The Film: Back in my youth, I fondly remember racing to the local convenience store after school to pop every last quarter I could scrounge up into the arcade. I was always drawn to the ones with violent tendencies such as, Double Dragon, NARC, Pit Fighter and of course, Splatterhouse. In 1992, Midway Games changed the video game culture forever with the explosive release of the immortal, Mortal Kombat. It delivered an unimaginable level of graphic brutality that stunned us all. It set the bar so high that it rendered every other game obsolete. Hollywood boldly attempted to adapt it into a PG-13 release. We all cried foul but somehow then little known director, Paul W.S. Anderson managed to capture the essence of the game. Most importantly, he devised creative ways to make the violence satisfy the core fanbase who hold the trademark spatter near and dear to their hearts. Unfortunately, all hope for the franchise was quickly decimated with the release of the putrid sequel.
Who would have ever thought Mortal Kombat‘s future in film would be revitalized by the director of the Fame remake?! A huge fan himself, director Kevin Tancharoen lobbied to make a feature but the studio didn’t quite see the potential. So we got a web series instead…a quality one at that. We get six character-focused shorts split into nine episodes. While each story is uniquely different from the other, the character-driven narrative is always constant. It’s to no surprise that once the show steps into the realm of the fantastical (Kitana & Mileena segment), it’s falters a bit. Mortal Kombat: Legacy isn’t as deliciously nasty as the games but it successfully captures the darker tone missing from the campier previous installments. Much to the dismay of some fans, Tancharoen plays with the mythology. I believe this aids in giving his take a fresh, more reality-based feel (well, as reality-based as this supernatural world will ever get). He wisely stays true to the essence of the characters. Also, for a web series, it’s very well-made. The cinematography is pretty striking and the action beats are nicely choreographed. The editing is refreshingly kept to a minimum which only helps to draw the viewer more into the exciting fight sequences. The visual effects like the fantastic motion-captured Cyrax and Sektor are effectively utilized. It’s only when the CGI-rendered Outworld is presented that the constraints of a lower budget begins to show. Otherwise, the craftsmanship on display is first-rate all throughout.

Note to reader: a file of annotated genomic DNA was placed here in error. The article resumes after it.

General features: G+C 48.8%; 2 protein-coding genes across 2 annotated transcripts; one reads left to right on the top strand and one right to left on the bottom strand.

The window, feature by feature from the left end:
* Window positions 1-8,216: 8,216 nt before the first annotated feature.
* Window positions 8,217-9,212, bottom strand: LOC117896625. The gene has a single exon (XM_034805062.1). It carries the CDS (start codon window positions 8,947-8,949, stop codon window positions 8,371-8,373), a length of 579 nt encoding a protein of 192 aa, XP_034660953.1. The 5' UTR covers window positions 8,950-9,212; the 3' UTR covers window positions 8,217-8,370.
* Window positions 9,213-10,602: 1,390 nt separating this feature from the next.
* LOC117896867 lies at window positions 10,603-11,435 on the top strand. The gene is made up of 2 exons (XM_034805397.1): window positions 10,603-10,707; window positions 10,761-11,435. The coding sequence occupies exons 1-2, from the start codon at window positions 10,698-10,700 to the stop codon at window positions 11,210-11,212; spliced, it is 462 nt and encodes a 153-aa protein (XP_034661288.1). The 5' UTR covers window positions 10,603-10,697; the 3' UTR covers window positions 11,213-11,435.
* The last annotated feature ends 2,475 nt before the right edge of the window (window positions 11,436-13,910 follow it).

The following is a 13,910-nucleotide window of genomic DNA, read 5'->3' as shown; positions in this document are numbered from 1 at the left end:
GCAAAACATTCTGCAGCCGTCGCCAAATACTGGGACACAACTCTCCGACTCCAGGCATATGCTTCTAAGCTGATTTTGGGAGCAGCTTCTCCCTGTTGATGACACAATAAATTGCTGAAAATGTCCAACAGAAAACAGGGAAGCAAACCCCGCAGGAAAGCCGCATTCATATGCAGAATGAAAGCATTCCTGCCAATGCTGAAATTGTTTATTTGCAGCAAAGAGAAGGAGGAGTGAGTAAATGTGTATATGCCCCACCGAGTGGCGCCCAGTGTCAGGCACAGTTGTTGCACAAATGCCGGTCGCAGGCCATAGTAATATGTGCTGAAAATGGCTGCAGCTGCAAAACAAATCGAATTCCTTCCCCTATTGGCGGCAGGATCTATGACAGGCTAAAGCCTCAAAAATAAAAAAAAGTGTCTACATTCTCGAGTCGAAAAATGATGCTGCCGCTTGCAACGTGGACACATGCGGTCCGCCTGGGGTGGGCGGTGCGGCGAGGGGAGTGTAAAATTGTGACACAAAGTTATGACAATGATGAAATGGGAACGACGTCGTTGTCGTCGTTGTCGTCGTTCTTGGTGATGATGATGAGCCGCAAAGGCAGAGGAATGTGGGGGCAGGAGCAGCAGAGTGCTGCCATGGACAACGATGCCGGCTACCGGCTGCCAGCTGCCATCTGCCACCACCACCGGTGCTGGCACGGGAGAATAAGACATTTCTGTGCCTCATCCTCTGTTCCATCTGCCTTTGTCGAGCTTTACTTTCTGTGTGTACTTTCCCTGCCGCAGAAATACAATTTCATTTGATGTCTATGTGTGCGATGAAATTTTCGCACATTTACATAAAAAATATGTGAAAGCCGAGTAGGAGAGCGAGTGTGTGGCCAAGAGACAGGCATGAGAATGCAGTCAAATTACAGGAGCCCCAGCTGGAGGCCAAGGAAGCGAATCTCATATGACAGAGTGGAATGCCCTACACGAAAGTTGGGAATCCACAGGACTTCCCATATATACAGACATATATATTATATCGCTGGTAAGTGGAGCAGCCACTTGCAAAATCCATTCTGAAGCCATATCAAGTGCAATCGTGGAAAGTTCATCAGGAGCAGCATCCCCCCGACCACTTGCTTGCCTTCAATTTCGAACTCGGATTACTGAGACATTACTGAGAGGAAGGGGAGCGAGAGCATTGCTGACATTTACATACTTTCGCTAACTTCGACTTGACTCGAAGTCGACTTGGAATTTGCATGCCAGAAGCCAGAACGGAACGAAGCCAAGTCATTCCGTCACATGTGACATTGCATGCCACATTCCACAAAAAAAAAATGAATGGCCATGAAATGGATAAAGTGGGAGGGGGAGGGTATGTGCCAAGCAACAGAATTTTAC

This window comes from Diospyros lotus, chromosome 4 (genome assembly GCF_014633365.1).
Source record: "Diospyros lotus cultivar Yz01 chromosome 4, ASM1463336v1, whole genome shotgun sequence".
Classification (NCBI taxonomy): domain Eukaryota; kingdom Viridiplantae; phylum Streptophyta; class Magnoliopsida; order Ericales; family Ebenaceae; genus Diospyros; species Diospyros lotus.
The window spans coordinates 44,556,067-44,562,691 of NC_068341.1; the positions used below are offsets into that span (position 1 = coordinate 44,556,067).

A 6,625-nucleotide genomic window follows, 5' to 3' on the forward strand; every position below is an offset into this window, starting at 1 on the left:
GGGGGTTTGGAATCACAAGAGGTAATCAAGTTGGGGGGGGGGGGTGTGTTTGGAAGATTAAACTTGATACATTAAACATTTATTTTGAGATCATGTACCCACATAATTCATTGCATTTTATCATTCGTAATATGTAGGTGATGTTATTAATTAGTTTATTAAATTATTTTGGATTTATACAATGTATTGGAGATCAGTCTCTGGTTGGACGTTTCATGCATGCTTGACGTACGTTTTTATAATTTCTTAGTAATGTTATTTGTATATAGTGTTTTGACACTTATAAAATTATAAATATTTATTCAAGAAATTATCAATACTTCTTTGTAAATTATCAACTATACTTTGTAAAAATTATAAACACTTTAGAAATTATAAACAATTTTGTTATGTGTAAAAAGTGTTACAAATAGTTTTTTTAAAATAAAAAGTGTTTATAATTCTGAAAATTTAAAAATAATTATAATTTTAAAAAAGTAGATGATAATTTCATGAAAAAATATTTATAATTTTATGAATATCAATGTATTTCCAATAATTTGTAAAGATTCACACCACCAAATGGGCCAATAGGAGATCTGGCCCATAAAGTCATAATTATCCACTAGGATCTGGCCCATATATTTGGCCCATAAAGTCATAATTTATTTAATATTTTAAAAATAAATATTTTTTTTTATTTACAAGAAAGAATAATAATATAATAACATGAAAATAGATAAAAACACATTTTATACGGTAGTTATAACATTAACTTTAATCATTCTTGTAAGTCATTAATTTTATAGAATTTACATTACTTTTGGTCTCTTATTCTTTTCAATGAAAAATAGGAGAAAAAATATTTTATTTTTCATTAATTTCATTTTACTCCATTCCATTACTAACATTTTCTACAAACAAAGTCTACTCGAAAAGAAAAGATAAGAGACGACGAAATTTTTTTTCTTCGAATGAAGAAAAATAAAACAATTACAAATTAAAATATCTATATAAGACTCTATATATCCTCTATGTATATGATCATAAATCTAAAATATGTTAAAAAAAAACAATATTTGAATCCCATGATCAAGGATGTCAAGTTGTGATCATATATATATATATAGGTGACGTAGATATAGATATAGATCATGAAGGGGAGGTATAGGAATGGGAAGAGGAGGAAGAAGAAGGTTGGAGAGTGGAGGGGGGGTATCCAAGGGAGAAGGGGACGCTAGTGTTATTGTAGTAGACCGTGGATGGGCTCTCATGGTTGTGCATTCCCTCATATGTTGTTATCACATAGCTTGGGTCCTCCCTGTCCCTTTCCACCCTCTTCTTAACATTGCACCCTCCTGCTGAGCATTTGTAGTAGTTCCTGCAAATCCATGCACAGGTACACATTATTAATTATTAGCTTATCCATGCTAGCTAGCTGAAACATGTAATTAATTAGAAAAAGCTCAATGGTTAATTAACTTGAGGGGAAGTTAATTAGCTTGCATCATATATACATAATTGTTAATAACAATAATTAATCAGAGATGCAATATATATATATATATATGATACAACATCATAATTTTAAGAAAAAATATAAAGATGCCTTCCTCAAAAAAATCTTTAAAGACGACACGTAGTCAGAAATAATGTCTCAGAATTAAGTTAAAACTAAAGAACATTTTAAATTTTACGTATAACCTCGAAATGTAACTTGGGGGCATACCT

Every frame of Mortal Kombat: Legacy reeks labour of love. As a result of the positive feedback, New Line has greenlit a new Mortal Kombat feature to be directed by Tancharoen. Can’t wait to see what he does with a bigger budget. At the very least, I’m thankful Mortal Kombat: Annihilation isn’t the last word cinematically on this beloved brand.
The A/V: To be honest, I wasn’t expecting much out of a web series, specs-wise. Mere seconds into this, I was blown away by how gorgeous this MPEG-4 AVC transfer looks. This Red One MX-shot film is rich with colour, deep black levels and strong detail.
The DTS-HD Master Audio 5.1 is less impressive due to a fairly limited soundscape. The first two episodes are easily the most dynamic sounding. Most of the sound design is regulated to the front channels with the score being the most present. Sound effects have a nice punch but the overall soundtrack is where the lower budget is apparent. Don’t get me wrong, the audio is perfectly fine. It just underwhelms in comparison to the stunning visuals.
The DTS-HD Master Audio 5.1
The Special Features: There are five perfectly fine featurettes running at approximately forty minutes in length. There is just enough info on the making of these shorts to satisfy. Though, it would have been cool if they added Mortal Kombat: Rebirth, the short that started it all.
Overall: This uncut version of Mortal Kombat: Legacy is a no-brainer for fans. There is a healthy balance of familiar and new elements to make this a well worthy addition to an already rich universe.